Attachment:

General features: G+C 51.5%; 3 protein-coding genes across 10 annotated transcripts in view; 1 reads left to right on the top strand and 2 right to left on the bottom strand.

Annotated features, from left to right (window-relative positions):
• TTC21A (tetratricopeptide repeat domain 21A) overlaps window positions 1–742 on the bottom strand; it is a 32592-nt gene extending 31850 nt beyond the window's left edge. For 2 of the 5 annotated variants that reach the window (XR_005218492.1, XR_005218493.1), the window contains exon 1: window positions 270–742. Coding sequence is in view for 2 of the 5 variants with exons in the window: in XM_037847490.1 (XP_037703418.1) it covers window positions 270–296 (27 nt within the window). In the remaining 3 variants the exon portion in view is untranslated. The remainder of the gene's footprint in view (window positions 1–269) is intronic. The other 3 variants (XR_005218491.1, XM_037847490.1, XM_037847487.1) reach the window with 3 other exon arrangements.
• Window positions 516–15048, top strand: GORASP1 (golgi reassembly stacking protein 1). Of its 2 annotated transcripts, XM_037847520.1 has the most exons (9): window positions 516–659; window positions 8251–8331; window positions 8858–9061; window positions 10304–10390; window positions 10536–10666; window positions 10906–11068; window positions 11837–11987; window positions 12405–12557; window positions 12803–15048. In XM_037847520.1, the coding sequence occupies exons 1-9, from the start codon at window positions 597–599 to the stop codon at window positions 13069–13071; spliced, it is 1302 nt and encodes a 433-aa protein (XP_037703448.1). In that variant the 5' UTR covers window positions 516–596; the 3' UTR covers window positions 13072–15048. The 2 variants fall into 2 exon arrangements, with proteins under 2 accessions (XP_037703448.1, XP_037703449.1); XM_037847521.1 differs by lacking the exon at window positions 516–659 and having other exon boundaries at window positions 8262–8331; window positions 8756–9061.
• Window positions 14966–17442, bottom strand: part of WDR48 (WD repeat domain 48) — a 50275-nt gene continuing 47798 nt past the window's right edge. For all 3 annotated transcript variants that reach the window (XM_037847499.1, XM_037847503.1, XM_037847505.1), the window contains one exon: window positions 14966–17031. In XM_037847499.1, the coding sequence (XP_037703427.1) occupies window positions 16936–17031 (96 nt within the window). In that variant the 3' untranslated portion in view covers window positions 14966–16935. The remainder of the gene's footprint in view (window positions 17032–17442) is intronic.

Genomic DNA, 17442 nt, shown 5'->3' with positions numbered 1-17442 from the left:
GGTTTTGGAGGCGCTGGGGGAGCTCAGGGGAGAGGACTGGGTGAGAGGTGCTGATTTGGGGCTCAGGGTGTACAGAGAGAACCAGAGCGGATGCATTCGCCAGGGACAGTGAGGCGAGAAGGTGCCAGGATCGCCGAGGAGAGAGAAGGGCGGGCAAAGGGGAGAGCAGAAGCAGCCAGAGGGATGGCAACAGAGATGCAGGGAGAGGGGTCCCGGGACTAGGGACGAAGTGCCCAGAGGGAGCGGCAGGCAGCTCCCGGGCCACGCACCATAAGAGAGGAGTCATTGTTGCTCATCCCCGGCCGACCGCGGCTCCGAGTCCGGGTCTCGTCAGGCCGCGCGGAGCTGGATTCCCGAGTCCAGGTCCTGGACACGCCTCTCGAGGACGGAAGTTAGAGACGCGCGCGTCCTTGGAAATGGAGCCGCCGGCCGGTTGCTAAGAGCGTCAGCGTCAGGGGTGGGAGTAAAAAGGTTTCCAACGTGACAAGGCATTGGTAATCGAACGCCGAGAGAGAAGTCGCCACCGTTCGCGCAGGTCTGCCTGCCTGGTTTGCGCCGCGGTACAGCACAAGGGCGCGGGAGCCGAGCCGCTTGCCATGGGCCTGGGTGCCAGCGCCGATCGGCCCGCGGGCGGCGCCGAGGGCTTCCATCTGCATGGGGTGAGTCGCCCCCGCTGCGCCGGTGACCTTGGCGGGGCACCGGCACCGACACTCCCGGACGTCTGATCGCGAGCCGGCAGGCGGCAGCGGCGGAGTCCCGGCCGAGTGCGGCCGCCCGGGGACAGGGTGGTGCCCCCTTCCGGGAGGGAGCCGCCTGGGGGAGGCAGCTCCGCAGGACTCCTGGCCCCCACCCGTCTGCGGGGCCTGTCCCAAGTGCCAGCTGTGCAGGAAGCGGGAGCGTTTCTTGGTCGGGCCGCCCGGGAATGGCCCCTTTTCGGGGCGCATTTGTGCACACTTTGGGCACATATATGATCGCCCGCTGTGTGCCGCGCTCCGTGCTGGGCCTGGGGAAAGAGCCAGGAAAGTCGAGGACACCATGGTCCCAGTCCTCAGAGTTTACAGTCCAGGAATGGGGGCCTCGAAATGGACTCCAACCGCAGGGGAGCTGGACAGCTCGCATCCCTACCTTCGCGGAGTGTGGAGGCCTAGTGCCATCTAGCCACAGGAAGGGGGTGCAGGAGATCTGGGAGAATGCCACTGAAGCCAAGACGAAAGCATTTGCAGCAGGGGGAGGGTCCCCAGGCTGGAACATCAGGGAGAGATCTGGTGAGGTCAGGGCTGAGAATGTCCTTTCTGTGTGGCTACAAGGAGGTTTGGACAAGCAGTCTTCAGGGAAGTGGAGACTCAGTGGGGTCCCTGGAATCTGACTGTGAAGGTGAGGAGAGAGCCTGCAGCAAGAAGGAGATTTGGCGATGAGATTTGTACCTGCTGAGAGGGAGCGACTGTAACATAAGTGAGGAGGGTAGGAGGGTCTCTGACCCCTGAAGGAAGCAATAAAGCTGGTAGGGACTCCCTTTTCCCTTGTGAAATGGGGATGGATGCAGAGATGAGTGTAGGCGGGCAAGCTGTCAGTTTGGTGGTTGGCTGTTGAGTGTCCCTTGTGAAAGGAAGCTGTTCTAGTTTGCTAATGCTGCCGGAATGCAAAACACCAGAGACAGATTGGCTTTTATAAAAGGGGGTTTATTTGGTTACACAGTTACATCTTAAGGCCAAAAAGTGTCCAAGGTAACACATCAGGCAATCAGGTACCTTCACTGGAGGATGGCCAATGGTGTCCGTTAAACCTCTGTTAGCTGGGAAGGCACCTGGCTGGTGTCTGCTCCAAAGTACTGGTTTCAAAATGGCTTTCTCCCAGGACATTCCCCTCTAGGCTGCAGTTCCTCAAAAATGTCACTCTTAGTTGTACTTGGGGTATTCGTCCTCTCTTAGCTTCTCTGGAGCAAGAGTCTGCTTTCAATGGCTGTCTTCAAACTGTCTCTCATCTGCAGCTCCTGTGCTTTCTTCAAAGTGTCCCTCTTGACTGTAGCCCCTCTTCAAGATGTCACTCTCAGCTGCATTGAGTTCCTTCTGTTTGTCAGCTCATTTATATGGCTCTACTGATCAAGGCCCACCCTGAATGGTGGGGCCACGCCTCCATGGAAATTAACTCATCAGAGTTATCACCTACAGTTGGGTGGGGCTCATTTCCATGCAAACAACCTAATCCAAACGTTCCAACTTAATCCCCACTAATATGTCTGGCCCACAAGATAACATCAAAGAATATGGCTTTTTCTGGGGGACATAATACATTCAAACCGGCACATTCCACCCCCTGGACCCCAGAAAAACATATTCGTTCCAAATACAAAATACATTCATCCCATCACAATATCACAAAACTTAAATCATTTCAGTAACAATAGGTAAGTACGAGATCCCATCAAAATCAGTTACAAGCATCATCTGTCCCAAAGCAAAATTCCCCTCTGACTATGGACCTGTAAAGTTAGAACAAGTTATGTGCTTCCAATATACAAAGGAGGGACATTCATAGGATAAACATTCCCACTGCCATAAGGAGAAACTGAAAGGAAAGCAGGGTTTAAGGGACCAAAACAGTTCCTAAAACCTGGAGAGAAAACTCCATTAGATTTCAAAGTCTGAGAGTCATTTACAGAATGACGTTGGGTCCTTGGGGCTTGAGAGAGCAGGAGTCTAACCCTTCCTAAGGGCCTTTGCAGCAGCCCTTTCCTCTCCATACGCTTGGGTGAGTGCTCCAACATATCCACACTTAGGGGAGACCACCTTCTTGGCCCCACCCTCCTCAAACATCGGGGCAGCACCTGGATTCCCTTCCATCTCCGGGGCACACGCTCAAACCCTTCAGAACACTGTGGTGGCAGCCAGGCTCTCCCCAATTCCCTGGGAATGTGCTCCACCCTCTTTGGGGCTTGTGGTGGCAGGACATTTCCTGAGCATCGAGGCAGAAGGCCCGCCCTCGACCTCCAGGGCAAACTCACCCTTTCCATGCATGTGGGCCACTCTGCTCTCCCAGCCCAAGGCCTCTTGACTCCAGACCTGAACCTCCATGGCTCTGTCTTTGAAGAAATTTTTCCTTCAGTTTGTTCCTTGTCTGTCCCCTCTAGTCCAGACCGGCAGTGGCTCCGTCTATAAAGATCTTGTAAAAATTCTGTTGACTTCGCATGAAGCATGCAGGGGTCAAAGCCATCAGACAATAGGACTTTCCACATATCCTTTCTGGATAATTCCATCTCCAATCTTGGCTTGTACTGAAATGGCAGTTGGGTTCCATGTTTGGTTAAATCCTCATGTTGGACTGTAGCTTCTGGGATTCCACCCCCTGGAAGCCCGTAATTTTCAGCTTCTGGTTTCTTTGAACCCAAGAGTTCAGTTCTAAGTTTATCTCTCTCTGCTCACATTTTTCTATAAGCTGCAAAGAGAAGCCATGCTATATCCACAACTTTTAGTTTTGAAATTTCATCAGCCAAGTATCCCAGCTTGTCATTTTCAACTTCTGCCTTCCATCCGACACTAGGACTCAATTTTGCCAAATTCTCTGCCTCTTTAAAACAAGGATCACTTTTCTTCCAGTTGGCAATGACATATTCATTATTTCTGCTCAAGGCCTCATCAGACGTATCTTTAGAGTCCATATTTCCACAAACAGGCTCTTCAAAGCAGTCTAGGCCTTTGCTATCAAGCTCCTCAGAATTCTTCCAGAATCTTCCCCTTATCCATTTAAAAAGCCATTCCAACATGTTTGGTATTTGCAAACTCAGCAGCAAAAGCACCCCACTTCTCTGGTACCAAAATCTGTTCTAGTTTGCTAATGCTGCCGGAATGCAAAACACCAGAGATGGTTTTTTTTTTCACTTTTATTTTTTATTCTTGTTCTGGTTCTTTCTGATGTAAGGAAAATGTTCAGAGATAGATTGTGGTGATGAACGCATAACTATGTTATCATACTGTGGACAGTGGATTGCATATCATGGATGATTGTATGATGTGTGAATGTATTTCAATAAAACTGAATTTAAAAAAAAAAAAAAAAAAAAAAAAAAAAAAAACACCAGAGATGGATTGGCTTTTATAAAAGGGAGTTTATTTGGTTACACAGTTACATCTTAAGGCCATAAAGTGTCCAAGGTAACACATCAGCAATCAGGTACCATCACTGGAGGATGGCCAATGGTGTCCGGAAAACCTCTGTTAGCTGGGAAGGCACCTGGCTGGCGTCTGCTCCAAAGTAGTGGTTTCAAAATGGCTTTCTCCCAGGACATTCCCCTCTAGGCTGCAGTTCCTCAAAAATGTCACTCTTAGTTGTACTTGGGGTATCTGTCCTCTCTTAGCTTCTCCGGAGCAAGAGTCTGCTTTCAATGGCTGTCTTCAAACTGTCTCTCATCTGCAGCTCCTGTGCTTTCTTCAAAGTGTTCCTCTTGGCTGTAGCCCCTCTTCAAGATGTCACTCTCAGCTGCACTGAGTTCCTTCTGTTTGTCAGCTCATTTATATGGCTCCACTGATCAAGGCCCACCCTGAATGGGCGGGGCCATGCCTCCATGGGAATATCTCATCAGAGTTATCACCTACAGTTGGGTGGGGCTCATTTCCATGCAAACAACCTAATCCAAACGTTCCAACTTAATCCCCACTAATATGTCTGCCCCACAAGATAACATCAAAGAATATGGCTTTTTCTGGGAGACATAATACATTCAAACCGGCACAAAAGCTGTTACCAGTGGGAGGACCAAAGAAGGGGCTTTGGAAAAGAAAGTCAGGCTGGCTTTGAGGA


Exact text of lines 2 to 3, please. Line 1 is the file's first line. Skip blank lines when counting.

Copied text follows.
Annotated features, from left to right (window-relative positions):
• TTC21A (tetratricopeptide repeat domain 21A) overlaps window positions 1–742 on the bottom strand; it is a 32592-nt gene extending 31850 nt beyond the window's left edge. For 2 of the 5 annotated variants that reach the window (XR_005218492.1, XR_005218493.1), the window contains exon 1: window positions 270–742. Coding sequence is in view for 2 of the 5 variants with exons in the window: in XM_037847490.1 (XP_037703418.1) it covers window positions 270–296 (27 nt within the window). In the remaining 3 variants the exon portion in view is untranslated. The remainder of the gene's footprint in view (window positions 1–269) is intronic. The other 3 variants (XR_005218491.1, XM_037847490.1, XM_037847487.1) reach the window with 3 other exon arrangements.